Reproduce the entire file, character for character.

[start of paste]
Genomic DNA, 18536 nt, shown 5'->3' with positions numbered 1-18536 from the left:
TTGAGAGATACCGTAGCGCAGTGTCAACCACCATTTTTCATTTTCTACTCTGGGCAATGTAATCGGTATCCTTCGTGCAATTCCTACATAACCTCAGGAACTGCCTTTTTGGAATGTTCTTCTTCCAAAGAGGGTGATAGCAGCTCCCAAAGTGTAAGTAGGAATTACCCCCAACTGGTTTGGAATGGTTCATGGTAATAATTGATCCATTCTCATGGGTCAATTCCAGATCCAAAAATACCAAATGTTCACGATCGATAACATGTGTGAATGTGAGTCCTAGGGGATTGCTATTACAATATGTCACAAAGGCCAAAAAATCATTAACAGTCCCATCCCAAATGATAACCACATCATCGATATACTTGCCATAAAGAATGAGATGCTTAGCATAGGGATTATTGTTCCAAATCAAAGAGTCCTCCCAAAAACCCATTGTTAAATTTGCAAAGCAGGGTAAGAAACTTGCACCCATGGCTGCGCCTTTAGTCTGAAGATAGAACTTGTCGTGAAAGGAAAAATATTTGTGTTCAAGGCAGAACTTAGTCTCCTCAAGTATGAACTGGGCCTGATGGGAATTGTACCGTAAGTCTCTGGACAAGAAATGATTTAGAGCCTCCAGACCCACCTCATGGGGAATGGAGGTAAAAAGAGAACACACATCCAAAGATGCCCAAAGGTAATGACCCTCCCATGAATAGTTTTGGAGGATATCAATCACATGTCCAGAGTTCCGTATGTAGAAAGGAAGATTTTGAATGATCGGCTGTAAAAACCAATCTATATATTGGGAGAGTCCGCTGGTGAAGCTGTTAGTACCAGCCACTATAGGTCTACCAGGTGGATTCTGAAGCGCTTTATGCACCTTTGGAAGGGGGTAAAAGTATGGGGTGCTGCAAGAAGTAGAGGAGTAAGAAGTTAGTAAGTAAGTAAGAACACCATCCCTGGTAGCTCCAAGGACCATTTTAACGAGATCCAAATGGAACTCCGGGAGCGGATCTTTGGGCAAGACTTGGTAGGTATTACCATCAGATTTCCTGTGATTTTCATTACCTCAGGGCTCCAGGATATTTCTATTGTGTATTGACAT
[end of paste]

Genomic DNA, 18536 nt, shown 5'->3' with positions numbered 1-18536 from the left:
TTGAGAGATACCGTAGCGCAGTGTCAACCACCATTTTTCATTTTCTACTCTGGGCAATGTAATCGGTATCCTTCGTGCAATTCCTACATAACCTCAGGAACTGCCTTTTTGGAATGTTCTTCTTCCAAAGAGGGTGATAGCAGCTCCCAAAGTGTAAGTAGGAATTACCCCCAACTGGTTTGGAATGGTTCATGGTAATAATTGATCCATTCTCATGGGTCAATTCCAGATCCAAAAATACCAAATGTTCACGATCGATAACATGTGTGAATGTGAGTCCTAGGGGATTGCTATTACAATATGTCACAAAGGCCAAAAAATCATTAACAGTCCCATCCCAAATGATAACCACATCATCGATATACTTGCCATAAAGAATGAGATGCTTAGCATAGGGATTATTGTTCCAAATCAAAGAGTCCTCCCAAAAACCCATTGTTAAATTTGCAAAGCAGGGTAAGAAACTTGCACCCATGGCTGCGCCTTTAGTCTGAAGATAGAACTTGTCGTGAAAGGAAAAATATTTGTGTTCAAGGCAGAACTTAGTCTCCTCAAGTATGAACTGGGCCTGATGGGAATTGTACCGTAAGTCTCTGGACAAGAAATGATTTAGAGCCTCCAGACCCACCTCATGGGGAATGGAGGTAAAAAGAGAACACACATCCAAAGATGCCCAAAGGTAATGACCCTCCCATGAATAGTTTTGGAGGATATCAATCACATGTCCAGAGTTCCGTATGTAGAAAGGAAGATTTTGAATGATCGGCTGTAAAAACCAATCTATATATTGGGAGAGTCCGCTGGTGAAGCTGTTAGTACCAGCCACTATAGGTCTACCAGGTGGATTCTGAAGCGCTTTATGCACCTTTGGAAGGGGGTAAAAGTATGGGGTGCTGCAAGAAGTAGAGGAGTAAGAAGTTAGTAAGTAAGTAAGAACACCATCCCTGGTAGCTCCAAGGACCATTTTAACGAGATCCAAATGGAACTCCGGGAGCGGATCTTTGGGCAAGACTTGGTAGGTATTACCATCAGATTTCCTGTGATTTTCATTACCTCAGGGCTCCAGGATATTTCTATTGTGTATTGACAT